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Hepatol Int. 2018 Nov 24. doi: 10.1007/s12072-018-9911-9. [Epub ahead of print]

DAMPs and sterile inflammation in drug hepatotoxicity.

Author information

1
Department of Emergencies and Critical Care, Oslo University Hospital, Nydalen, PO Box 4950, 0424, Oslo, Norway. runkuanyang@gmail.com.
2
Department of Critical Care Medicine, University of Pittsburgh Medical School, 3550 Terrace Street, Pittsburgh, PA, 15261, USA. runkuanyang@gmail.com.
3
Department of Emergencies and Critical Care, Oslo University Hospital, Nydalen, PO Box 4950, 0424, Oslo, Norway.
4
Institute of Clinical Medicine, University of Oslo, Blindern, 0316, Oslo, Norway.

Abstract

Drug hepatotoxicity is the leading cause of acute liver failure (ALF) in the developed countries. The early diagnosis and treatment are still problematic, and one important reason is the lack of reliable mechanistic biomarkers and therapeutic targets; therefore, searching for new biomarkers and therapeutic targets is urgent. Drug hepatotoxicity induces severe liver cells damage and death. Dead and damaged cells release endogenous damage-associated molecular patterns (DAMPs). Increased circulating levels of DAMPs (HMGB1, histones and DNA) can reflect the severity of drug hepatotoxicity. Elevated plasma HMGB1 concentrations can serve as early and sensitive mechanistic biomarker for clinical acetaminophen hepatotoxicity. DAMPS significantly contribute to liver injury and inhibiting the release of DAMPs ameliorates experimental hepatotoxicity. In addition, HMGB1 mediates 80% of gut bacterial translocation (BT) during acetaminophen toxicity. Gut BT triggers systemic inflammation, leading to multiple organ injury and mortality. Moreover, DAMPs can trigger and extend sterile inflammation, which contributes to early phase liver injury but improves liver regeneration at the late phase of acetaminophen overdose, because anti-inflammatory treatment reduces liver injury at early phase but impairs liver regeneration at late phase of acetaminophen toxicity, whereas pro-inflammatory therapy improves late phase liver regeneration. DAMPs are promising mechanistic biomarkers and could also be the potential therapeutic targets for drug hepatotoxicity. DAMPs-triggered sterile inflammation contributes to liver injury at early phase but improves liver regeneration at later phase of acetaminophen hepatotoxicity; therefore, anti-inflammatory therapy would be beneficial at early phase but should be avoided at the late phase of acetaminophen overdose.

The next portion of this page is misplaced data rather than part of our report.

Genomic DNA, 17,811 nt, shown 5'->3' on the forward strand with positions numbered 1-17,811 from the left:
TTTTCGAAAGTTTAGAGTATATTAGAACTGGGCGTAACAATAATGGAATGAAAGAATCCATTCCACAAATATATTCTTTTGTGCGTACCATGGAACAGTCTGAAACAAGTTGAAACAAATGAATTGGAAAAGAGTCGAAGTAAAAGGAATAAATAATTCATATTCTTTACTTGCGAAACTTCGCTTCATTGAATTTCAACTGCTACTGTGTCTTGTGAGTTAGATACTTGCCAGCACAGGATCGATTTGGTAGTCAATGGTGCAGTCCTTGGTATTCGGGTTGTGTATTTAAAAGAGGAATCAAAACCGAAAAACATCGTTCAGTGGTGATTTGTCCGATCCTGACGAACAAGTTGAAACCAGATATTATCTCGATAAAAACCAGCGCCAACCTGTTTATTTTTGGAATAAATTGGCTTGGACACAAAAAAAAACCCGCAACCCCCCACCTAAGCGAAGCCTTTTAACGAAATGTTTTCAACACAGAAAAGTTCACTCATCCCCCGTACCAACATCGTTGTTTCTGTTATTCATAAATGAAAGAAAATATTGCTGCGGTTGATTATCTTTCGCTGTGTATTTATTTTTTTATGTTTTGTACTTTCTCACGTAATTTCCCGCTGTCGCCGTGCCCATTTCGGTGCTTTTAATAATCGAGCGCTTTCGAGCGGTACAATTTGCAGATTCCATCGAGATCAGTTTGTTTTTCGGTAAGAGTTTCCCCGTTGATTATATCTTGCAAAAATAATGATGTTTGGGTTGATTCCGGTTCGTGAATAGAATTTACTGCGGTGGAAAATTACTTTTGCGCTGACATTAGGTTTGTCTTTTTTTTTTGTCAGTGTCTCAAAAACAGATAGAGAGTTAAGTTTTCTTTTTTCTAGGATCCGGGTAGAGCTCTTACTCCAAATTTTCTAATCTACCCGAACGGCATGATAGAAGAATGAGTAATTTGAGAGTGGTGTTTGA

KEYWORDS:

DAMPs; Hepatotoxicity; Regeneration; Sterile inflammation

PMID:
30474802
DOI:
10.1007/s12072-018-9911-9

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